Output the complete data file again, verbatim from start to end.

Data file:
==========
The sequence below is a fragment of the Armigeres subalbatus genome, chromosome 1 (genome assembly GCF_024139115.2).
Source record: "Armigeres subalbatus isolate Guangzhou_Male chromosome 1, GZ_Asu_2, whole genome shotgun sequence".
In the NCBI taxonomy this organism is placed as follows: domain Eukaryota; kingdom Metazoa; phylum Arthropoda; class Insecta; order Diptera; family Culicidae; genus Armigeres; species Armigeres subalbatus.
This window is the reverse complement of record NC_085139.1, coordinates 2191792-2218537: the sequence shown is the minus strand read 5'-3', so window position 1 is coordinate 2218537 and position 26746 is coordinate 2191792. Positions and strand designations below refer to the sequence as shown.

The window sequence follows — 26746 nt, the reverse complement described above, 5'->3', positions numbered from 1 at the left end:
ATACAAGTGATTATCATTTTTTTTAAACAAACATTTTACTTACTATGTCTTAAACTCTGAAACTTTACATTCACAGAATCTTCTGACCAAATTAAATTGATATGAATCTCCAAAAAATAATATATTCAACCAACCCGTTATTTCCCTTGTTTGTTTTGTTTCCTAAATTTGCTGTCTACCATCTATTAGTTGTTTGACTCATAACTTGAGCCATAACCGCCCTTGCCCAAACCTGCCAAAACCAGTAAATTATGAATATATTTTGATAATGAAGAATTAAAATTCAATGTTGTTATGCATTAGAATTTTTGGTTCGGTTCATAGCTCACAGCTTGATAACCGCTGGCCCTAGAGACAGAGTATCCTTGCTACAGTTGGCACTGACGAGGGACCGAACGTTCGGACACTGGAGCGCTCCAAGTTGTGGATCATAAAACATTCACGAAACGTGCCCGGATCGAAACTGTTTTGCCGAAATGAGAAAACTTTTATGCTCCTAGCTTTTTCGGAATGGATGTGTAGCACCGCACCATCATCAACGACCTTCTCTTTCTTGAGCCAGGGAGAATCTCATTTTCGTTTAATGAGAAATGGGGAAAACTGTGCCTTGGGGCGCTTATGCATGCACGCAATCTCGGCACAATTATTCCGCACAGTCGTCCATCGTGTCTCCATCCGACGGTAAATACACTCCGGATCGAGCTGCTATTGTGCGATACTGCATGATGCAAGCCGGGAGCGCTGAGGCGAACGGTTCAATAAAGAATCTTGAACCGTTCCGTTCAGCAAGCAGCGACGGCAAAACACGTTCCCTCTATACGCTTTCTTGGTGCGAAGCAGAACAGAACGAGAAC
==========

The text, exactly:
The sequence below is a fragment of the Armigeres subalbatus genome, chromosome 1 (genome assembly GCF_024139115.2).
Source record: "Armigeres subalbatus isolate Guangzhou_Male chromosome 1, GZ_Asu_2, whole genome shotgun sequence".
In the NCBI taxonomy this organism is placed as follows: domain Eukaryota; kingdom Metazoa; phylum Arthropoda; class Insecta; order Diptera; family Culicidae; genus Armigeres; species Armigeres subalbatus.
This window is the reverse complement of record NC_085139.1, coordinates 2191792-2218537: the sequence shown is the minus strand read 5'-3', so window position 1 is coordinate 2218537 and position 26746 is coordinate 2191792. Positions and strand designations below refer to the sequence as shown.

The window sequence follows — 26746 nt, the reverse complement described above, 5'->3', positions numbered from 1 at the left end:
ATACAAGTGATTATCATTTTTTTTAAACAAACATTTTACTTACTATGTCTTAAACTCTGAAACTTTACATTCACAGAATCTTCTGACCAAATTAAATTGATATGAATCTCCAAAAAATAATATATTCAACCAACCCGTTATTTCCCTTGTTTGTTTTGTTTCCTAAATTTGCTGTCTACCATCTATTAGTTGTTTGACTCATAACTTGAGCCATAACCGCCCTTGCCCAAACCTGCCAAAACCAGTAAATTATGAATATATTTTGATAATGAAGAATTAAAATTCAATGTTGTTATGCATTAGAATTTTTGGTTCGGTTCATAGCTCACAGCTTGATAACCGCTGGCCCTAGAGACAGAGTATCCTTGCTACAGTTGGCACTGACGAGGGACCGAACGTTCGGACACTGGAGCGCTCCAAGTTGTGGATCATAAAACATTCACGAAACGTGCCCGGATCGAAACTGTTTTGCCGAAATGAGAAAACTTTTATGCTCCTAGCTTTTTCGGAATGGATGTGTAGCACCGCACCATCATCAACGACCTTCTCTTTCTTGAGCCAGGGAGAATCTCATTTTCGTTTAATGAGAAATGGGGAAAACTGTGCCTTGGGGCGCTTATGCATGCACGCAATCTCGGCACAATTATTCCGCACAGTCGTCCATCGTGTCTCCATCCGACGGTAAATACACTCCGGATCGAGCTGCTATTGTGCGATACTGCATGATGCAAGCCGGGAGCGCTGAGGCGAACGGTTCAATAAAGAATCTTGAACCGTTCCGTTCAGCAAGCAGCGACGGCAAAACACGTTCCCTCTATACGCTTTCTTGGTGCGAAGCAGAACAGAACGAGAAC